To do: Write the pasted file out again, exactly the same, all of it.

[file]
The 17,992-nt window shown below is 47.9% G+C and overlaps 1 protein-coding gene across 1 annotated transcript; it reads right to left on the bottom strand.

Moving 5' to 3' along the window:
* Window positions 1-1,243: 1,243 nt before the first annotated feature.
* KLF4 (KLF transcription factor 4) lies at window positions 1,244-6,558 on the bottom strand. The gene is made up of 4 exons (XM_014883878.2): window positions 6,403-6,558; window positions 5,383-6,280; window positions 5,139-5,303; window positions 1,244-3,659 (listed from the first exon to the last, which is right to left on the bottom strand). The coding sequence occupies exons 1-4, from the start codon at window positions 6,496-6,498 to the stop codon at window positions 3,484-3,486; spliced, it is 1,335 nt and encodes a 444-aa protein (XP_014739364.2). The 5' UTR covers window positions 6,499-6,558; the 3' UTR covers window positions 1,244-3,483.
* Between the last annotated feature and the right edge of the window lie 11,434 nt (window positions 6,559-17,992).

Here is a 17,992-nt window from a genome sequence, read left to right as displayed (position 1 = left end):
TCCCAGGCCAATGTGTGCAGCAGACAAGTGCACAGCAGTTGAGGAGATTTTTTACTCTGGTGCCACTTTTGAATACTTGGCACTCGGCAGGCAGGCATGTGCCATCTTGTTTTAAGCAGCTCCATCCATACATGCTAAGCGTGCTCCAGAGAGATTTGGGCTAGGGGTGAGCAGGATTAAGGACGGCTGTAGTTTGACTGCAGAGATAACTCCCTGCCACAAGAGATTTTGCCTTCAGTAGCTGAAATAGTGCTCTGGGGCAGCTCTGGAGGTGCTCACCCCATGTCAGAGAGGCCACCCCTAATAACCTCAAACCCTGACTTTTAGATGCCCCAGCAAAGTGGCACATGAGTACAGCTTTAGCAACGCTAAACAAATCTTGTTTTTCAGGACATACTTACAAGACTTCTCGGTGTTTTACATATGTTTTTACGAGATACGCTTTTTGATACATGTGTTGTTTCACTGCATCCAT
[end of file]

The 17,992-nt window shown below is 47.9% G+C and overlaps 1 protein-coding gene across 1 annotated transcript; it reads right to left on the bottom strand.

Moving 5' to 3' along the window:
* Window positions 1-1,243: 1,243 nt before the first annotated feature.
* KLF4 (KLF transcription factor 4) lies at window positions 1,244-6,558 on the bottom strand. The gene is made up of 4 exons (XM_014883878.2): window positions 6,403-6,558; window positions 5,383-6,280; window positions 5,139-5,303; window positions 1,244-3,659 (listed from the first exon to the last, which is right to left on the bottom strand). The coding sequence occupies exons 1-4, from the start codon at window positions 6,496-6,498 to the stop codon at window positions 3,484-3,486; spliced, it is 1,335 nt and encodes a 444-aa protein (XP_014739364.2). The 5' UTR covers window positions 6,499-6,558; the 3' UTR covers window positions 1,244-3,483.
* Between the last annotated feature and the right edge of the window lie 11,434 nt (window positions 6,559-17,992).

Here is a 17,992-nt window from a genome sequence, read left to right as displayed (position 1 = left end):
TCCCAGGCCAATGTGTGCAGCAGACAAGTGCACAGCAGTTGAGGAGATTTTTTACTCTGGTGCCACTTTTGAATACTTGGCACTCGGCAGGCAGGCATGTGCCATCTTGTTTTAAGCAGCTCCATCCATACATGCTAAGCGTGCTCCAGAGAGATTTGGGCTAGGGGTGAGCAGGATTAAGGACGGCTGTAGTTTGACTGCAGAGATAACTCCCTGCCACAAGAGATTTTGCCTTCAGTAGCTGAAATAGTGCTCTGGGGCAGCTCTGGAGGTGCTCACCCCATGTCAGAGAGGCCACCCCTAATAACCTCAAACCCTGACTTTTAGATGCCCCAGCAAAGTGGCACATGAGTACAGCTTTAGCAACGCTAAACAAATCTTGTTTTTCAGGACATACTTACAAGACTTCTCGGTGTTTTACATATGTTTTTACGAGATACGCTTTTTGATACATGTGTTGTTTCACTGCATCCAT